A Story of Vulnerability
In August 2005 Hurricane Katrina hit the Gulf Coast off the coast of the United States. This had unforeseen and radical consequences on the price of food. Around 2,900 oil rigs were shut down, disrupting 95% of oil production in the Gulf of Mexico. The impact of this lasted several months. While to the casual observer this may not sound terribly remarkable, the impact had far reaching consequences which impacted millions of people. The price of gasoline surged around 40% in a matter of days in some places throughout the U.S.
Mexico the home of corn, produced most of its own corn based products for centuries. In 1994 and the passing of NAFTA Mexican farmers found themselves in competition with heavily subsidized U.S corn farmers. U.S based farmers often sold corn into Mexico at around 20% less than it costs to produce. This forced many Mexican farmers off the land as they no longer found it profitable to compete with U.S corn producers. With corn production being diverted into ethanol due to the lack of oil supply after Hurricane Katrina, the Mexican market lacked sufficient supply of corn to meet demand. The price of corn became inextricably linked to the price of oil, as many of the inputs such as fertilisers, fuel and pesticides used to produce corn rose in lock step with the rising price of oil. When the price of oil reached $140 a barrel the price of corn went through the roof, causing food riots in Mexico.
The story of Mexican food riots and shortages is a cautionary tale which can happen anywhere. With a variety of geopolitical and resource constraints affecting the ability to provide food for local communities, it is important we start to become learn how to grow and produce our own food and become more self-sufficient in general.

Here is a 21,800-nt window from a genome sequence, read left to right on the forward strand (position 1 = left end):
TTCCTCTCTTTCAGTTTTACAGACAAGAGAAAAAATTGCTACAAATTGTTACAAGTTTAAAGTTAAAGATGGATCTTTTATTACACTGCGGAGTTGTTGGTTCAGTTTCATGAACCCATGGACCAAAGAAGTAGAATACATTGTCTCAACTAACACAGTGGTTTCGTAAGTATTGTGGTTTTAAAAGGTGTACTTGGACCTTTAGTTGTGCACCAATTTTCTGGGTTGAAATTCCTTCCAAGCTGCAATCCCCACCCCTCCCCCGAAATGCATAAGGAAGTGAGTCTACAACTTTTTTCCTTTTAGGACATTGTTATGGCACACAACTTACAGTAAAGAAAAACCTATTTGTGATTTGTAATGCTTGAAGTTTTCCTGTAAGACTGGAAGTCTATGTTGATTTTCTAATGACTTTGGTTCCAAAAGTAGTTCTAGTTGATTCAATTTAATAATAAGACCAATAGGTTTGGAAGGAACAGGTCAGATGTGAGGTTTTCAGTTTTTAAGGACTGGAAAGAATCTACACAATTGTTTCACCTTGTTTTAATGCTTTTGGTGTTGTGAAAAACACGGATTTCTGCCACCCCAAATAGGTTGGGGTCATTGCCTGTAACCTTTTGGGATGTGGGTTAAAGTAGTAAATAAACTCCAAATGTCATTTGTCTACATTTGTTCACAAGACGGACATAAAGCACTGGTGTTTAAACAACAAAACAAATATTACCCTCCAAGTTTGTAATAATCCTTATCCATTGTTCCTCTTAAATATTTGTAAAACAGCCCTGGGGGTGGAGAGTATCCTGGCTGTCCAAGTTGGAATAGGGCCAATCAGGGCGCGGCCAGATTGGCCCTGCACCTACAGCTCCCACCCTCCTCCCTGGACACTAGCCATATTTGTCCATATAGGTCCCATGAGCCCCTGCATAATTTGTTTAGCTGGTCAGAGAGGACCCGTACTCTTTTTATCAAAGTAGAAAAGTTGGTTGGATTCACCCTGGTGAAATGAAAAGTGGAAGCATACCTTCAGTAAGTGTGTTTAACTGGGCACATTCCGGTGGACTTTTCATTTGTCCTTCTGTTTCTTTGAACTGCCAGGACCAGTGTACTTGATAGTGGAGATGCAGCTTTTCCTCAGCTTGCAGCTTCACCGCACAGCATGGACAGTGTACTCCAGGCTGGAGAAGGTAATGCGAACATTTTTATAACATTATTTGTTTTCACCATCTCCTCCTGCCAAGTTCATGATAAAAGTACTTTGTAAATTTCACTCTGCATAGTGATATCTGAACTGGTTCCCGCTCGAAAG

Urban Property Transformed – A Story of Resilience
Kane and Fiona Hogan located in Oxford, North Canterbury on the South Island of New Zealand have created a half acre urban garden which has become a cultural and abundant food hub for the local community. The couple has created a source of abundant food with a sophisticated greenhouse and productive garden beds which provides a cash crop that cover costs and helps pay urban gardeners to go out and mentor people to produce edible landscapes and community resilience.
The project Kane and Fiona have developed has become a catalyst for interactions with community which is helping enrich the neighborhood. Nearby elderly people have become engaged with the project which is building the knowledge base within the local community providing social contact for them. Part of the model Kane and Fiona are working towards begins with simplifying their lives. By reducing outgoings they don’t have to be striving and working hard in jobs they don’t enjoy. They try to work in gentle way doing work we love and reduce our requirement for money.
Jordan Osmond the filmmaker of Urban Abundance, suggests, “this model of a hub is a really great example of the kinds of changes that need to be made in urban areas. The idea to use revenue from the business to find volunteer work helps create food resilience, builds community, provides affordable healthy food, and works towards making the town less reliant unsustainable imported goods that are shipped from all over the world.”
This film was produced as part of the Living the Change project, a series of 12 short films and 1 feature-length documentary that explores solutions to the problems we’re facing today. To find out more, go to Living the Change
To view the other films and find out more about the project visit: http://happenfilms.com/living-the-change
Check out this inspiring story of change….